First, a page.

As far as I´m concerned there could be an issue regarding making oneself bleed, by using a toothbrush.

Are there any other problems that may arise by brushing teeth with a toothbrush in Shabbes?

What do the poskim say about this?


4 Answers 4


Rav Ovadiah Yosef held that the only halchic problem was uvda dechol, and stated that one must use a toothbrush set aside specifically for shabbos to deal with that problem.

Others held there was an issue with Dosh/Sechitah/Melaben (squeezing bristles), Memareach (smoothing the teeth or the toothpaste), or Chovel (causing the bleeding).

Regarding Dosh, the gemara says "ayn sechitah base'ar," and there is a debate whether non-absorbent nylon bristles are therefore exempt, and whether the water that gets "squeezed out" in this manner actually fits the parameters of the issur of Sechitah.

Memareach has a similar debate as to whether we apply it to something that is holech le'ibud. It's not really a problem with food, for instance - no one forbids spooning mashed potatoes.

For all of these, there are questions of davar she'ayno mitkaven and pesik reisha delo nicha lei (especially with Chovel).

So some said it was completely assur, some said it was basically completely muttar, and some said you needed to circumvent these issues with special shabbos toothbrushes and/or toothpaste (though this opinion isn't quite so popular in ChL"A as it is in Israel).


There are several of the 39 melachas that are at risk of being committed if you brush your teeth in a normal way. A summary are:

  1. Smoothing the teeth. This is disputed and some say is not an issue.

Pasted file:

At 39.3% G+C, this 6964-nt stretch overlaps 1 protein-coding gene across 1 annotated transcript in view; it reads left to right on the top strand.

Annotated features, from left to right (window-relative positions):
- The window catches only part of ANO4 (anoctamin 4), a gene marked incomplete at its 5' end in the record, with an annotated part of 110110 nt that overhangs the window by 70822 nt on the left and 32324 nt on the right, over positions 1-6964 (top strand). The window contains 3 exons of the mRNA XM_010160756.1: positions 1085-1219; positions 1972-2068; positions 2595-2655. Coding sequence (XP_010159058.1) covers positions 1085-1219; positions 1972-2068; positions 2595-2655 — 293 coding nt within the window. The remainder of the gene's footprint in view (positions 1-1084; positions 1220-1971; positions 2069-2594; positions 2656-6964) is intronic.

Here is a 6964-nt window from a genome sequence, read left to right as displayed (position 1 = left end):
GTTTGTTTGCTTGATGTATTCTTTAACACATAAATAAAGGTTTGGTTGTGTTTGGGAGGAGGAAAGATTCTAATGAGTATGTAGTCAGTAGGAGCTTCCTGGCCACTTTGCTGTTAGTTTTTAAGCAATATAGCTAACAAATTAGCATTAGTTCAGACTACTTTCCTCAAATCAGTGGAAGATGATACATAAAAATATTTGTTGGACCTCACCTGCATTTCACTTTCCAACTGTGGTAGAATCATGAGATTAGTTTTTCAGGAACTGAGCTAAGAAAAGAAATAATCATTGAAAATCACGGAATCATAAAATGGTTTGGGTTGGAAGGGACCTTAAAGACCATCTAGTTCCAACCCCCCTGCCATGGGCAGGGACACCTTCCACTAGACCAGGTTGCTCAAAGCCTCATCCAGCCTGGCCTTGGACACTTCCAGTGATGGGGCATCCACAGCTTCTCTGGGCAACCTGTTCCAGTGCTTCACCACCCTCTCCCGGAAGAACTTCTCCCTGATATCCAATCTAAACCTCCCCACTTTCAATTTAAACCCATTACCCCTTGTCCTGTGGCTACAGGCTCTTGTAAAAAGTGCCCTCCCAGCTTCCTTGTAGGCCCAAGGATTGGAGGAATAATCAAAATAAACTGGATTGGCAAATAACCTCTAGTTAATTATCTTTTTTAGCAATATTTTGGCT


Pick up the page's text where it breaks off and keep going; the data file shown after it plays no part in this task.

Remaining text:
2. Kneading (I think) if you take solid toothpaste and liquify it. So one should liquify the toothpaste before Shabbat or buy an already liquid one.

  3. Extracting water from the toothbrush if its bristles are close enough together to hold water and if you wet it before brushing.

  4. Causing bleeding. A toleda of Shechita. If your gums normally bleed when you brush it becomes a P'sik Reisha. However if you usually do not bleed you do not need to worry about it as it is not inevitable nor a desired consequence.

There are techniques, and special toothbrushes and toothpastes available. I usually liquify my toothpaste before Shabbat, then put it on my teeth with my hands and brush with a dry toothbrush and don't wash the brush afterwards. My gums do not normally bleed during brushing. (If yours do you need to visit your oral hygienist, by the way).

However my answer is not intended to tell you how to brush teeth but to answer the actual question of the possible issurim.


There is also the issue of cleaning the toothbrush on Shabbat morning if you don't need it again until after Shabbat. R Avraham Yossef (following his father R Ovadia Yossef) says you have to leave the toothbrush in a glass of water to avoid preparing for yom chol during shabat.

See here and here for a complete list of sources.


With regard to using toothpaste, I believe Rav Moshe Feinstein ruled that there was a concern of memareyach (smoothing) though i think I heard that Rav Yisrael Belsky said he was misled regarding the physical reality and that this should not in fact be a concern since there is no significant residue that remains on the teeth. Additional concerns have been raised regarding cleaning the brush (libun) or extracting liquid from the brush (dosh) though these concerns also are at best controversial. I believe Rav Yosef Dov Soloveitchik is quoted as being lenient regarding brushing one's teeth with a toothbrush with or without toothpaste. See also: http://halachipedia.com/index.php?title=Brushing_Teeth_on_Shabbat

  • 2
    You are correct regarding R Soloveitchik. He is cited in one of the volumes of Contemporary Halachic Problems from R Bleich (I think volume 3 but can check if important)
    – mbloch
    Dec 25, 2015 at 7:46
  • @mbloch I haven't seen it in a long time, but IIRC he had 5 potential issues that he dismissed, though the answers above all come up with 4 Dec 27, 2015 at 2:53

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